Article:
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Preventive Health/Medicine/Care: Let’s Give It A Name

It’s a scene that plays out thousands of times every day in doctors’ offices across the country — the moment the doctor shifts from addressing the concerns that brought the patient into clinic to when he or she attempts to make sure everything else is going okay.

Often this happens at the end of a sick visit, after working up an upper respiratory infection or back pain. Sometimes it happens after following up a chronic medical problem such as high blood pressure or arthritis, and occasionally it happens under ideal circumstances, during an annual physical or routine wellness visit. It doesn’t necessarily happen at the end of the visit. Often it sneaks it’s way into various points in the encounter — as when the doctor places his or her stethoscope over a patient’s chest while evaluating for knee pain.

What I’m referring to is so indistinct that it doesn’t even have an universal name, but rather goes by many titles — “preventive health,” “preventative health,” “preventive medicine,” “preventive care,” “healthcare maintenance,” “routine healthcare,” “routine checkup,” “annual physical,” and “health and wellness” — to name a few.

But whatever you call it nearly everyone agrees how important it is. The healthcare reform debate was ripe with calls for more “health”-care not just “sick”-care, and one of the most welcome measures in the new healthcare legislation across both sides of the aisle are provisions to support it. Outside of Capitol Hill, from cereal boxes to magazine racks and celebrity doctors, messages about staying healthy are everywhere, as is the general belief that “an ounce of prevention is worth a pound of cure.” Read more »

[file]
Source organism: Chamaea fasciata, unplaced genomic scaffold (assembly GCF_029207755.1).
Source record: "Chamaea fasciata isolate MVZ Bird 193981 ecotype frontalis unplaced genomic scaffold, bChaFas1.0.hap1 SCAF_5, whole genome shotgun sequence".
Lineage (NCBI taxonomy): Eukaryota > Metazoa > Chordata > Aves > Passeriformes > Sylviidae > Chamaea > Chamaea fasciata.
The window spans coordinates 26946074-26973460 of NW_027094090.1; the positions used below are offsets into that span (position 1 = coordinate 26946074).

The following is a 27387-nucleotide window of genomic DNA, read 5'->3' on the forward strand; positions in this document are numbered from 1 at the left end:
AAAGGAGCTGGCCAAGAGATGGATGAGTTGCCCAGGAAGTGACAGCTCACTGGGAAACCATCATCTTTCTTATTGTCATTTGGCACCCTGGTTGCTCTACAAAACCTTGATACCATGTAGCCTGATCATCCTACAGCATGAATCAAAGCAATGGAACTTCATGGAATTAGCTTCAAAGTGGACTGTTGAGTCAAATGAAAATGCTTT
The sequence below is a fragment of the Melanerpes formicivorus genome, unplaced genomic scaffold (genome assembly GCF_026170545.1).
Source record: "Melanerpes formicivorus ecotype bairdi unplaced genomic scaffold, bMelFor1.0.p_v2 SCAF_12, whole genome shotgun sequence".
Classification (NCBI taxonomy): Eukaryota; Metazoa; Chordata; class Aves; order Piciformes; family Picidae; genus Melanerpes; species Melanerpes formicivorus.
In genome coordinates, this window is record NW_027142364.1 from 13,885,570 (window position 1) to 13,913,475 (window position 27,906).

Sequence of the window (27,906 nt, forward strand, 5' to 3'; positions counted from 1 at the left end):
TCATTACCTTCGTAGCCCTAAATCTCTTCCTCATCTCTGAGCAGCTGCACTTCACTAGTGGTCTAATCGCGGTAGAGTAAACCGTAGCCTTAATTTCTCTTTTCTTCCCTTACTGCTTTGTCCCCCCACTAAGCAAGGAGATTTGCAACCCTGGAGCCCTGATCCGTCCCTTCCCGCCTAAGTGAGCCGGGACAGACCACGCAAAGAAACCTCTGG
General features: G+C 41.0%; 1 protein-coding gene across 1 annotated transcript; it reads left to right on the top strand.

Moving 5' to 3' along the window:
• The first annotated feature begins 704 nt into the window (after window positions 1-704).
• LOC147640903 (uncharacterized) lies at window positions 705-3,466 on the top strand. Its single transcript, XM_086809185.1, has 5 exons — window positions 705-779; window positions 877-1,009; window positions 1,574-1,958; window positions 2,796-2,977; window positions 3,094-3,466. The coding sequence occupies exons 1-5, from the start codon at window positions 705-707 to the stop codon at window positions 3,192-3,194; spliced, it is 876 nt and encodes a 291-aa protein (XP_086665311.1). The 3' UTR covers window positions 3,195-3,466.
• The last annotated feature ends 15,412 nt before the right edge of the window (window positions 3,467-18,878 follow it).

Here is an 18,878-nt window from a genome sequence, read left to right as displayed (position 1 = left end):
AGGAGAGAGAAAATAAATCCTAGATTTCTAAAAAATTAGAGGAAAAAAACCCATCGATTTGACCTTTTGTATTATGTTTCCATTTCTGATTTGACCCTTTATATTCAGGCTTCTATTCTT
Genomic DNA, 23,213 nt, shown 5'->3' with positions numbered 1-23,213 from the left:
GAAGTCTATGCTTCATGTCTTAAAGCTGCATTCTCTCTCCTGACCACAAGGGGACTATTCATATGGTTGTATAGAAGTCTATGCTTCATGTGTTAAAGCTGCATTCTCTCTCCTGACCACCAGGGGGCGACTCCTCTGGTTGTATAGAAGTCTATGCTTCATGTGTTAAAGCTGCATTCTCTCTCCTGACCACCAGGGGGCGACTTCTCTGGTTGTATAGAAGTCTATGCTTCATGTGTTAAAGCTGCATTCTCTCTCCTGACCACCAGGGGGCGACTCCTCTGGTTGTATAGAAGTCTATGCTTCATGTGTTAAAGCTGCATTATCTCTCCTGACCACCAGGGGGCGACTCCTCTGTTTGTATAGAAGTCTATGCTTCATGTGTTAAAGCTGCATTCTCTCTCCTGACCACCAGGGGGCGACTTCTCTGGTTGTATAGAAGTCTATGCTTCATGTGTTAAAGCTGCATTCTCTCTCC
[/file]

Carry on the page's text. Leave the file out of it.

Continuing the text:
*This blog post was originally published at BeyondApples.Org*

In The News: Boosting Disease Prevention And Unethical TV Doctors

An article in the New York Times this week looks at a raft of new public health initiatives passed by Congress that are aimed at boosting disease prevention. Examples include requiring restaurants with at least 20 locations to include nutrition information on their menus and mandating employers with at least 50 employees to allow new mothers to express breast milk at work. In addition, Medicaid will now cover smoking cessation counseling for pregnant women and Medicare beneficiaries will be eligible for an annual physical. The initiatives are expected to eventually save money by decreasing the country’s chronic disease burden. (New York Times)

Researchers from Johns Hopkins University recently did a study applying physicians’ ethical codes to the conduct of the fictional doctors on “Grey’s Anatomy” and “House, M.D.” Perhaps to no one’s surprise, TV doctors are behaving very badly. As the abstract of the study states, both shows feature “egregious deviations from the norms of professionalism and contain exemplary depictions of professionalism to a much lesser degree.” (Philadelphia Inquirer, Journal of Medical Ethics)

*This blog post was originally published at ACP Internist*

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